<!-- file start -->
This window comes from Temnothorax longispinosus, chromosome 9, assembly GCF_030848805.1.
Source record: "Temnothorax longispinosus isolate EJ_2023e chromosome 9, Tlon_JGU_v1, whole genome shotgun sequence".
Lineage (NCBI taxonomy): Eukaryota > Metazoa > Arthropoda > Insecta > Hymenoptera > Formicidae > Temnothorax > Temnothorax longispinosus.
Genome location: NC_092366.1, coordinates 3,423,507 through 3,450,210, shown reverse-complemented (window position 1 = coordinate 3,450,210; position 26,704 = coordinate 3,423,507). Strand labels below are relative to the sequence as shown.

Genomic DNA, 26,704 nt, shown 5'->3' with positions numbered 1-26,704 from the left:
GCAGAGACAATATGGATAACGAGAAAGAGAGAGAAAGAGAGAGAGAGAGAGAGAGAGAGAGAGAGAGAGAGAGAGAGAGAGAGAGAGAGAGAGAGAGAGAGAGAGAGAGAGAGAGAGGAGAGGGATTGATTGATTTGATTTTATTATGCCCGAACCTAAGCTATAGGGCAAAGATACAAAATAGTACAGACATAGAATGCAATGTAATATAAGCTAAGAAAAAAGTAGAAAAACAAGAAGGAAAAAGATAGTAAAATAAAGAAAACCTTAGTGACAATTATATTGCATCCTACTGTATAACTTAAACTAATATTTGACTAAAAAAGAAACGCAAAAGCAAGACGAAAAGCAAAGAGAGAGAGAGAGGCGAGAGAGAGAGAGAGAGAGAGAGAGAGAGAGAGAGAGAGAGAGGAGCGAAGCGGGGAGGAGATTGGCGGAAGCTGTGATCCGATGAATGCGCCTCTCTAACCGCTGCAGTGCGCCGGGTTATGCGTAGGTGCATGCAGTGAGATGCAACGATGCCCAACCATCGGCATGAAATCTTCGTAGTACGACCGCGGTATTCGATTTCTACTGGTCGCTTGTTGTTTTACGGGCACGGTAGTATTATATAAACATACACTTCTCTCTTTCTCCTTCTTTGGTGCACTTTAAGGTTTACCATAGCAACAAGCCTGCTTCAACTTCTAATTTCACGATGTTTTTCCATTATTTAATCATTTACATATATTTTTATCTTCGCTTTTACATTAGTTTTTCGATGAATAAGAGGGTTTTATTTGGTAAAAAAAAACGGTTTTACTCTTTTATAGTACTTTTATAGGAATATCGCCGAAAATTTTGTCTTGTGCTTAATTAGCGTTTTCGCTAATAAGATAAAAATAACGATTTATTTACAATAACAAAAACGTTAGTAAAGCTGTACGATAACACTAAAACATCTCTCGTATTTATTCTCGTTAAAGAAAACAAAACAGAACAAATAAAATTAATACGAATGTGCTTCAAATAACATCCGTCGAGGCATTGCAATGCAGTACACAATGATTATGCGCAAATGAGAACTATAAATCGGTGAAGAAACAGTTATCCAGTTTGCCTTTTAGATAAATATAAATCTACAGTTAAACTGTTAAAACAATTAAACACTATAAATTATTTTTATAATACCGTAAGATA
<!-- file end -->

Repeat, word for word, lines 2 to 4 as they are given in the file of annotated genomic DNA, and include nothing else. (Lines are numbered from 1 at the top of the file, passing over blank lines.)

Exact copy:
Source record: "Temnothorax longispinosus isolate EJ_2023e chromosome 9, Tlon_JGU_v1, whole genome shotgun sequence".
Lineage (NCBI taxonomy): Eukaryota > Metazoa > Arthropoda > Insecta > Hymenoptera > Formicidae > Temnothorax > Temnothorax longispinosus.
Genome location: NC_092366.1, coordinates 3,423,507 through 3,450,210, shown reverse-complemented (window position 1 = coordinate 3,450,210; position 26,704 = coordinate 3,423,507). Strand labels below are relative to the sequence as shown.